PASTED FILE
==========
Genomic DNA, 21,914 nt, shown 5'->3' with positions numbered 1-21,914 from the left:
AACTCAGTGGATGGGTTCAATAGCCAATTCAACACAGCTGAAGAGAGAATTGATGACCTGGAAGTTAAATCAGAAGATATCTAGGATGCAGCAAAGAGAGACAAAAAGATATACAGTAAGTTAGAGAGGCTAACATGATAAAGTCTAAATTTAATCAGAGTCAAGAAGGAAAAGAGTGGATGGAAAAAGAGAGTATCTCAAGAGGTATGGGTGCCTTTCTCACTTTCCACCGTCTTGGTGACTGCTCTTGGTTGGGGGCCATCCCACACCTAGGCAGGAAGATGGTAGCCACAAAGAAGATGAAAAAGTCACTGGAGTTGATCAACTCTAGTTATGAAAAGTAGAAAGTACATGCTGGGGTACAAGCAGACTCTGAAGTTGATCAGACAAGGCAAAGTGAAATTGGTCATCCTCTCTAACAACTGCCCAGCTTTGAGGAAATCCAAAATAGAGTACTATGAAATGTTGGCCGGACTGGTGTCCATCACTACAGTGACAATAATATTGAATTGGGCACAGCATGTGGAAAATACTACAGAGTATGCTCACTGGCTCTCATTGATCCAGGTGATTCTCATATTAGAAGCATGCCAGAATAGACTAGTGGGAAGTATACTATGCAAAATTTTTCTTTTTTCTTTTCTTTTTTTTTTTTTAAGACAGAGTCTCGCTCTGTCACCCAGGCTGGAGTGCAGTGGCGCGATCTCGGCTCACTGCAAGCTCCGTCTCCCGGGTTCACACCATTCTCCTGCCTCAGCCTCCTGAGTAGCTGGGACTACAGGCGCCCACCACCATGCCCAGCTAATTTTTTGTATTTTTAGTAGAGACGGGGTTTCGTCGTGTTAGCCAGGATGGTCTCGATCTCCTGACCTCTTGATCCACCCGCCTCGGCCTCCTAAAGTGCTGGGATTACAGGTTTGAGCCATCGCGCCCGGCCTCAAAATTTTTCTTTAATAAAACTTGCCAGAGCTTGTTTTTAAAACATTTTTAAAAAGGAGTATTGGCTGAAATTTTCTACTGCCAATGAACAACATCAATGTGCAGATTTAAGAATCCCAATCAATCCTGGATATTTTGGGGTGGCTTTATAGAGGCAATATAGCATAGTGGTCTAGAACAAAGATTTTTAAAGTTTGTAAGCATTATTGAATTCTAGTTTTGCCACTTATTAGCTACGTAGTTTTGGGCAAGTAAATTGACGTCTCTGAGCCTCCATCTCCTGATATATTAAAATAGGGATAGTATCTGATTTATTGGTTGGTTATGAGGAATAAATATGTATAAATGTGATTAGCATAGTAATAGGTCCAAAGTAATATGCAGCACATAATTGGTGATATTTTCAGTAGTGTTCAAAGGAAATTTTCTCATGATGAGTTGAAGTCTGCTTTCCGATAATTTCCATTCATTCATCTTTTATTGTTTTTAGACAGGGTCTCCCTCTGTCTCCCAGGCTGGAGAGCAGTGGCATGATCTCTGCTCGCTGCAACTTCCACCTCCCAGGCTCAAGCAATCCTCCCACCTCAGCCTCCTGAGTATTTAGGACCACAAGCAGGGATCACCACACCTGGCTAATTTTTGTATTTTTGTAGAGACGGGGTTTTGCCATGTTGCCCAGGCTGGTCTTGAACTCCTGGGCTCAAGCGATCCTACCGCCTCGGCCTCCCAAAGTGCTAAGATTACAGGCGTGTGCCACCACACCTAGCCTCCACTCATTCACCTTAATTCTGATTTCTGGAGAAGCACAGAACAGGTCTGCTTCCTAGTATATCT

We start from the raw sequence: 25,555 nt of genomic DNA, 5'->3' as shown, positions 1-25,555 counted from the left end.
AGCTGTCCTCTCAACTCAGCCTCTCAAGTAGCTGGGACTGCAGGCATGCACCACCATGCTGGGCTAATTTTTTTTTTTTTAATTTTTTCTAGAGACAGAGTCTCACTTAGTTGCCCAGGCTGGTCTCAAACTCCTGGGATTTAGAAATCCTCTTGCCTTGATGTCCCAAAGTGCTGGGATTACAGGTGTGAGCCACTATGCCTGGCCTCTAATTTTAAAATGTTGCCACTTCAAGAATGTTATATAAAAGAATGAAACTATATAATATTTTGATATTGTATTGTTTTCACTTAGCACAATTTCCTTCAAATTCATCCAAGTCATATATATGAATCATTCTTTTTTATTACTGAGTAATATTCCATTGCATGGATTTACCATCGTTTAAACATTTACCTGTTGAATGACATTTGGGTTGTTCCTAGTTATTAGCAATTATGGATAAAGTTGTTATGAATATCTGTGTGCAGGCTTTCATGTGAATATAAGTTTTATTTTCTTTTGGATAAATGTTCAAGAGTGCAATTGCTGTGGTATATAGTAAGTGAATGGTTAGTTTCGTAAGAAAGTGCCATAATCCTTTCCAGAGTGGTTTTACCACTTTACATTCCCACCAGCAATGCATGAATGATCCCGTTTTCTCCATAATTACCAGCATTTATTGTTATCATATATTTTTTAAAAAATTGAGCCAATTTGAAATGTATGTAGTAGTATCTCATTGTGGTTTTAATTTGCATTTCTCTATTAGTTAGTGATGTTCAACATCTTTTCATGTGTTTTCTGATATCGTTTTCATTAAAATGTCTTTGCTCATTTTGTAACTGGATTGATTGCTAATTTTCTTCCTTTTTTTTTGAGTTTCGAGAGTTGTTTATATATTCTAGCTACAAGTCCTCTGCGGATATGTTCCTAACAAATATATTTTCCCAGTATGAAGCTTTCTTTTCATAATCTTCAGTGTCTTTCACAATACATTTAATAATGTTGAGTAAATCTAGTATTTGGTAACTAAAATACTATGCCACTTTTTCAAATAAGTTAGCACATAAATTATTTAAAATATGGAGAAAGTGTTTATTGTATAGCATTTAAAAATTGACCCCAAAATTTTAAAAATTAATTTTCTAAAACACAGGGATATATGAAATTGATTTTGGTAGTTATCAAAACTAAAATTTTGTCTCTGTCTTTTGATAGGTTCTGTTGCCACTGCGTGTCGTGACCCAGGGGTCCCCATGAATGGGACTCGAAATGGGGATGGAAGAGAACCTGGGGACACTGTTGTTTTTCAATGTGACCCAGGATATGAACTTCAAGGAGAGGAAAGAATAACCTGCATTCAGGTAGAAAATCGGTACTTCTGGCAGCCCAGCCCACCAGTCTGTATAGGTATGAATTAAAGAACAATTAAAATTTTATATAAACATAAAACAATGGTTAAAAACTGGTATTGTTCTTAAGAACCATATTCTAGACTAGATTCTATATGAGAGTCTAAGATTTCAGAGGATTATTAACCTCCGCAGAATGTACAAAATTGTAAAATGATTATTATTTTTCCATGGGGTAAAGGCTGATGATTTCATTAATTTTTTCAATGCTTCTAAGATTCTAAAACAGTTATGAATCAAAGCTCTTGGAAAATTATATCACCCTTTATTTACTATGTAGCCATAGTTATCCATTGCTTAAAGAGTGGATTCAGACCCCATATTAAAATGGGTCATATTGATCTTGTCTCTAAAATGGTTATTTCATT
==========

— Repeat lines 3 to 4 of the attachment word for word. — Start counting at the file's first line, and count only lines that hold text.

We start from the raw sequence: 25,555 nt of genomic DNA, 5'->3' as shown, positions 1-25,555 counted from the left end.
AGCTGTCCTCTCAACTCAGCCTCTCAAGTAGCTGGGACTGCAGGCATGCACCACCATGCTGGGCTAATTTTTTTTTTTTTAATTTTTTCTAGAGACAGAGTCTCACTTAGTTGCCCAGGCTGGTCTCAAACTCCTGGGATTTAGAAATCCTCTTGCCTTGATGTCCCAAAGTGCTGGGATTACAGGTGTGAGCCACTATGCCTGGCCTCTAATTTTAAAATGTTGCCACTTCAAGAATGTTATATAAAAGAATGAAACTATATAATATTTTGATATTGTATTGTTTTCACTTAGCACAATTTCCTTCAAATTCATCCAAGTCATATATATGAATCATTCTTTTTTATTACTGAGTAATATTCCATTGCATGGATTTACCATCGTTTAAACATTTACCTGTTGAATGACATTTGGGTTGTTCCTAGTTATTAGCAATTATGGATAAAGTTGTTATGAATATCTGTGTGCAGGCTTTCATGTGAATATAAGTTTTATTTTCTTTTGGATAAATGTTCAAGAGTGCAATTGCTGTGGTATATAGTAAGTGAATGGTTAGTTTCGTAAGAAAGTGCCATAATCCTTTCCAGAGTGGTTTTACCACTTTACATTCCCACCAGCAATGCATGAATGATCCCGTTTTCTCCATAATTACCAGCATTTATTGTTATCATATATTTTTTAAAAAATTGAGCCAATTTGAAATGTATGTAGTAGTATCTCATTGTGGTTTTAATTTGCATTTCTCTATTAGTTAGTGATGTTCAACATCTTTTCATGTGTTTTCTGATATCGTTTTCATTAAAATGTCTTTGCTCATTTTGTAACTGGATTGATTGCTAATTTTCTTCCTTTTTTTTTGAGTTTCGAGAGTTGTTTATATATTCTAGCTACAAGTCCTCTGCGGATATGTTCCTAACAAATATATTTTCCCAGTATGAAGCTTTCTTTTCATAATCTTCAGTGTCTTTCACAATACATTTAATAATGTTGAGTAAATCTAGTATTTGGTAACTAAAATACTATGCCACTTTTTCAAATAAGTTAGCACATAAATTATTTAAAATATGGAGAAAGTGTTTATTGTATAGCATTTAAAAATTGACCCCAAAATTTTAAAAATTAATTTTCTAAAACACAGGGATATATGAAATTGATTTTGGTAGTTATCAAAACTAAAATTTTGTCTCTGTCTTTTGATAGGTTCTGTTGCCACTGCGTGTCGTGACCCAGGGGTCCCCATGAATGGGACTCGAAATGGGGATGGAAGAGAACCTGGGGACACTGTTGTTTTTCAATGTGACCCAGGATATGAACTTCAAGGAGAGGAAAGAATAACCTGCATTCAGGTAGAAAATCGGTACTTCTGGCAGCCCAGCCCACCAGTCTGTATAGGTATGAATTAAAGAACAATTAAAATTTTATATAAACATAAAACAATGGTTAAAAACTGGTATTGTTCTTAAGAACCATATTCTAGACTAGATTCTATATGAGAGTCTAAGATTTCAGAGGATTATTAACCTCCGCAGAATGTACAAAATTGTAAAATGATTATTATTTTTCCATGGGGTAAAGGCTGATGATTTCATTAATTTTTTCAATGCTTCTAAGATTCTAAAACAGTTATGAATCAAAGCTCTTGGAAAATTATATCACCCTTTATTTACTATGTAGCCATAGTTATCCATTGCTTAAAGAGTGGATTCAGACCCCATATTAAAATGGGTCATATTGATCTTGTCTCTAAAATGGTTATTTCATT